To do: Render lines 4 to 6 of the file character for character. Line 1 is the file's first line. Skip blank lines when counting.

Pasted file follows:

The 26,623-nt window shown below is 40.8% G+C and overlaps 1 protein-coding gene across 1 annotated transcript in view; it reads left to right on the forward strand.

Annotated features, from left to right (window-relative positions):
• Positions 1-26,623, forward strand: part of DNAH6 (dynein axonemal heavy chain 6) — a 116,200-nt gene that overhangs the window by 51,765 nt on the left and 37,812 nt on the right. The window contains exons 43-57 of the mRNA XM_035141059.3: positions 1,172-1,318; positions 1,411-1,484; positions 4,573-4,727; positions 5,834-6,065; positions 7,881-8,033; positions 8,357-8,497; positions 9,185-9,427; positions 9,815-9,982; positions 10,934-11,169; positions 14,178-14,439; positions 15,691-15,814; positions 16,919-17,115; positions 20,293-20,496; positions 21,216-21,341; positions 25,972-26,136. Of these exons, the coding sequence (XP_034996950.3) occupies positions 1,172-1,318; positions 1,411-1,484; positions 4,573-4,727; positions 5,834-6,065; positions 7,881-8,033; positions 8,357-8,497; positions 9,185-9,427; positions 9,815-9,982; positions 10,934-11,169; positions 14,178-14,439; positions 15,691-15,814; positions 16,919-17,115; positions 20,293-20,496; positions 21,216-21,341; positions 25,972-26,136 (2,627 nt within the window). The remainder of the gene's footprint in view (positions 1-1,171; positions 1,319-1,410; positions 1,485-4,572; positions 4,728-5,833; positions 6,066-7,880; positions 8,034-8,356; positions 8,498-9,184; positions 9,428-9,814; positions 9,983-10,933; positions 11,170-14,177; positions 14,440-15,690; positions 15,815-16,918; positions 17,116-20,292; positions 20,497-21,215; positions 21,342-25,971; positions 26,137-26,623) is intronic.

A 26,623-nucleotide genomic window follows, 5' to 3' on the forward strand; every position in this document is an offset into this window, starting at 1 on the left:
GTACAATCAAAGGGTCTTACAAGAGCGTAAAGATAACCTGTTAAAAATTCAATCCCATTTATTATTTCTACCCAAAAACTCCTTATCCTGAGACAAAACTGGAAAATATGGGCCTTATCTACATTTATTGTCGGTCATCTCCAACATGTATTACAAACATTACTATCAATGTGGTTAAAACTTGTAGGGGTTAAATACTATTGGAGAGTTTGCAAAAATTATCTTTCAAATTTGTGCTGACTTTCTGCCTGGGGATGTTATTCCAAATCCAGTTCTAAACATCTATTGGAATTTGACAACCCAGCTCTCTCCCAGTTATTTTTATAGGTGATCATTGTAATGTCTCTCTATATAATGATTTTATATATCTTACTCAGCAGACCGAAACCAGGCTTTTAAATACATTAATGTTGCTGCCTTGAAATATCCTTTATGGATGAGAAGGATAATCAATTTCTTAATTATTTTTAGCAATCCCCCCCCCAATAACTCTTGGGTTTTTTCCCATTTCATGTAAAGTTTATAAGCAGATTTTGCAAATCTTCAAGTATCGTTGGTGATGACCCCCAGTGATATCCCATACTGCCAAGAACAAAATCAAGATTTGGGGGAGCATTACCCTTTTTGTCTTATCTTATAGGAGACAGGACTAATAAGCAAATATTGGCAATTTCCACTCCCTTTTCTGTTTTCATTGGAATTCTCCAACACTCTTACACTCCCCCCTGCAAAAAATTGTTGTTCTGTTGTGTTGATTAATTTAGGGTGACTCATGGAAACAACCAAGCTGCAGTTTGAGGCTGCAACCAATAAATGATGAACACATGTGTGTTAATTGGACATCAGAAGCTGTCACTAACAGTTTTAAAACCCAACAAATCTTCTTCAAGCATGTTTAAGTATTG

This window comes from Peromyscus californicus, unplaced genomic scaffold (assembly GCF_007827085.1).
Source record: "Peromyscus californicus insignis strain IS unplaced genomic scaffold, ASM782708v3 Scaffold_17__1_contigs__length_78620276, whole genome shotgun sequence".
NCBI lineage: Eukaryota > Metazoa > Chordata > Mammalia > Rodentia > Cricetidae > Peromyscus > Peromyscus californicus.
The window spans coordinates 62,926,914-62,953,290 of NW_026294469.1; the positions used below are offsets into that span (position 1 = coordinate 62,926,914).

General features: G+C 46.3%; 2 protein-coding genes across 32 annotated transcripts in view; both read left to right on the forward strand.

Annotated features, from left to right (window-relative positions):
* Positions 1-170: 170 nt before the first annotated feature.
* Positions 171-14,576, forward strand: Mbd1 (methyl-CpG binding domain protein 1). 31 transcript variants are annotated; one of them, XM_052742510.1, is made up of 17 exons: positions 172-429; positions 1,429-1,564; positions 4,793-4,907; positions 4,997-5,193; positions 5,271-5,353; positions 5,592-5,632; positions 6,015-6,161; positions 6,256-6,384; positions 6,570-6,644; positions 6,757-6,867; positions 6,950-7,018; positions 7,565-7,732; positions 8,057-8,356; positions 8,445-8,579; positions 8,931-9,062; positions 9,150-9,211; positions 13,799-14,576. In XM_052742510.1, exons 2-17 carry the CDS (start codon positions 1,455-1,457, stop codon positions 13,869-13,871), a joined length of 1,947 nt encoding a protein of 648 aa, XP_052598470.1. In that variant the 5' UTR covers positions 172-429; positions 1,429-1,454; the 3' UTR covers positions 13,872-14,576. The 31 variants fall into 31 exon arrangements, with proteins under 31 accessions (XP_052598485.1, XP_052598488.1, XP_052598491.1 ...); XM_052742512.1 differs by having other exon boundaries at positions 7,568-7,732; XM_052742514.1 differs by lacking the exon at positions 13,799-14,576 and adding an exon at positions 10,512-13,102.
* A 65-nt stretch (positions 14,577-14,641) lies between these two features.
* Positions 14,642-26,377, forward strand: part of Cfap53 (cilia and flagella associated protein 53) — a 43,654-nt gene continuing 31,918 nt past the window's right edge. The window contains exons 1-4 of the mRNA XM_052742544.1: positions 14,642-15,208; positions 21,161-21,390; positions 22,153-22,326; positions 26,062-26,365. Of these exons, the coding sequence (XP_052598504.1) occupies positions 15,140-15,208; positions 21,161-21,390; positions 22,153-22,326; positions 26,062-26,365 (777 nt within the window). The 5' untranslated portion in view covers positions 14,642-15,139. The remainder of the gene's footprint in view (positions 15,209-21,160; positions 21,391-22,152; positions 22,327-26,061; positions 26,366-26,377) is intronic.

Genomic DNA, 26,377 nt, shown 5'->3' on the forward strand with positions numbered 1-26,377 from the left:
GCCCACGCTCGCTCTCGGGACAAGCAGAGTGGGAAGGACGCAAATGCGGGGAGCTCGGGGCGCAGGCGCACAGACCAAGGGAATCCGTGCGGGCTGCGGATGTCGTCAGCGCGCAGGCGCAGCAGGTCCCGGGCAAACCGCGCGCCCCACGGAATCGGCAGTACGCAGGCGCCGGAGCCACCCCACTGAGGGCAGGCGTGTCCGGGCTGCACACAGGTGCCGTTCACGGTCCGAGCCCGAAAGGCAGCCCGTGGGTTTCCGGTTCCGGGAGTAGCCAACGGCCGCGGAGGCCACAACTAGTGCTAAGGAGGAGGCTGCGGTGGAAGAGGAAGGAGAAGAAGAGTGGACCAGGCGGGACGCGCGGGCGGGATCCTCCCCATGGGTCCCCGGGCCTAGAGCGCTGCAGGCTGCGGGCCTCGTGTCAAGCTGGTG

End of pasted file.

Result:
A 26,623-nucleotide genomic window follows, 5' to 3' on the forward strand; every position in this document is an offset into this window, starting at 1 on the left:
GTACAATCAAAGGGTCTTACAAGAGCGTAAAGATAACCTGTTAAAAATTCAATCCCATTTATTATTTCTACCCAAAAACTCCTTATCCTGAGACAAAACTGGAAAATATGGGCCTTATCTACATTTATTGTCGGTCATCTCCAACATGTATTACAAACATTACTATCAATGTGGTTAAAACTTGTAGGGGTTAAATACTATTGGAGAGTTTGCAAAAATTATCTTTCAAATTTGTGCTGACTTTCTGCCTGGGGATGTTATTCCAAATCCAGTTCTAAACATCTATTGGAATTTGACAACCCAGCTCTCTCCCAGTTATTTTTATAGGTGATCATTGTAATGTCTCTCTATATAATGATTTTATATATCTTACTCAGCAGACCGAAACCAGGCTTTTAAATACATTAATGTTGCTGCCTTGAAATATCCTTTATGGATGAGAAGGATAATCAATTTCTTAATTATTTTTAGCAATCCCCCCCCCAATAACTCTTGGGTTTTTTCCCATTTCATGTAAAGTTTATAAGCAGATTTTGCAAATCTTCAAGTATCGTTGGTGATGACCCCCAGTGATATCCCATACTGCCAAGAACAAAATCAAGATTTGGGGGAGCATTACCCTTTTTGTCTTATCTTATAGGAGACAGGACTAATAAGCAAATATTGGCAATTTCCACTCCCTTTTCTGTTTTCATTGGAATTCTCCAACACTCTTACACTCCCCCCTGCAAAAAATTGTTGTTCTGTTGTGTTGATTAATTTAGGGTGACTCATGGAAACAACCAAGCTGCAGTTTGAGGCTGCAACCAATAAATGATGAACACATGTGTGTTAATTGGACATCAGAAGCTGTCACTAACAGTTTTAAAACCCAACAAATCTTCTTCAAGCATGTTTAAGTATTG

This window comes from Peromyscus californicus, unplaced genomic scaffold (assembly GCF_007827085.1).